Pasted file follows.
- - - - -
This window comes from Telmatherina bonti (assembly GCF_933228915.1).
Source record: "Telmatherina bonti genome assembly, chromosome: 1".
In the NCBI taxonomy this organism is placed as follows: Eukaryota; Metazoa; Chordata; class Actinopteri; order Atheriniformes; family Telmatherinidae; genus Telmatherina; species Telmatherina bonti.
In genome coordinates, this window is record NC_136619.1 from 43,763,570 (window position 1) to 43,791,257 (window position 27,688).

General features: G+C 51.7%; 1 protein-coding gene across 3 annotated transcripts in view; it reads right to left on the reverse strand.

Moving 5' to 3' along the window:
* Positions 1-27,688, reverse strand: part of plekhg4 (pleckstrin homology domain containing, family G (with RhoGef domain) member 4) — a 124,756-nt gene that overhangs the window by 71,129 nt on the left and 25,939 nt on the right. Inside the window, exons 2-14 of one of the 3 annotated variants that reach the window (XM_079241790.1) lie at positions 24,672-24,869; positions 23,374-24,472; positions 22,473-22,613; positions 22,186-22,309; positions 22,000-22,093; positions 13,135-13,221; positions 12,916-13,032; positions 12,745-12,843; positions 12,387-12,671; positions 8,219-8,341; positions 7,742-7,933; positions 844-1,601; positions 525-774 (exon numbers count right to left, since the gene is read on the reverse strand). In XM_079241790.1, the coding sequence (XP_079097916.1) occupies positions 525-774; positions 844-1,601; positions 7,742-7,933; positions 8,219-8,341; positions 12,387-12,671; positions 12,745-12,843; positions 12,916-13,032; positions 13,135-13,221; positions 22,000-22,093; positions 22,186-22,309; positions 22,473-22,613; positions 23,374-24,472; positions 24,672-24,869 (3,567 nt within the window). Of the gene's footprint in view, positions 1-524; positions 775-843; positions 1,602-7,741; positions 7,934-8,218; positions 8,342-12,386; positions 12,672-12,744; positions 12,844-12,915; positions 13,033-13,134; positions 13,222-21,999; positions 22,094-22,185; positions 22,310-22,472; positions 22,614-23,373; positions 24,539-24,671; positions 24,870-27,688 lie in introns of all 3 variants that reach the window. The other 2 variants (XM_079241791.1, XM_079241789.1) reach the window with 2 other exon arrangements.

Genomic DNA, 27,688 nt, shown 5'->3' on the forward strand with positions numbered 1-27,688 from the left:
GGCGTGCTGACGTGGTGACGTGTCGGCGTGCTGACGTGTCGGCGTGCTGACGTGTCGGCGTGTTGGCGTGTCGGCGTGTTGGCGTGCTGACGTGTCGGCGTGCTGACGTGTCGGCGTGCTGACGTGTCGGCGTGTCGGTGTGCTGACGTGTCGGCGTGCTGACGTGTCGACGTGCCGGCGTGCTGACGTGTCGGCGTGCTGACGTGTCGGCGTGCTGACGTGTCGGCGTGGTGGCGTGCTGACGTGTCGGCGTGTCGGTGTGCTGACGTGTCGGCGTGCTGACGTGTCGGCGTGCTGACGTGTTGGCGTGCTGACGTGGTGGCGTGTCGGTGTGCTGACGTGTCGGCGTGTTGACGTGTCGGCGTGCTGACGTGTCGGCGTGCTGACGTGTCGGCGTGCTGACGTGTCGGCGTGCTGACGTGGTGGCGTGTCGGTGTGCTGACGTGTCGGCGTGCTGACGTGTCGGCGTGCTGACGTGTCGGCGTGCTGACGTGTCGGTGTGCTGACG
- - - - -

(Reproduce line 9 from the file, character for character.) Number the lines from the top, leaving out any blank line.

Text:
GGCGTGCTGACGTGGTGACGTGTCGGCGTGCTGACGTGTCGGCGTGCTGACGTGTCGGCGTGTTGGCGTGTCGGCGTGTTGGCGTGCTGACGTGTCGGCGTGCTGACGTGTCGGCGTGCTGACGTGTCGGCGTGTCGGTGTGCTGACGTGTCGGCGTGCTGACGTGTCGACGTGCCGGCGTGCTGACGTGTCGGCGTGCTGACGTGTCGGCGTGCTGACGTGTCGGCGTGGTGGCGTGCTGACGTGTCGGCGTGTCGGTGTGCTGACGTGTCGGCGTGCTGACGTGTCGGCGTGCTGACGTGTTGGCGTGCTGACGTGGTGGCGTGTCGGTGTGCTGACGTGTCGGCGTGTTGACGTGTCGGCGTGCTGACGTGTCGGCGTGCTGACGTGTCGGCGTGCTGACGTGTCGGCGTGCTGACGTGGTGGCGTGTCGGTGTGCTGACGTGTCGGCGTGCTGACGTGTCGGCGTGCTGACGTGTCGGCGTGCTGACGTGTCGGTGTGCTGACG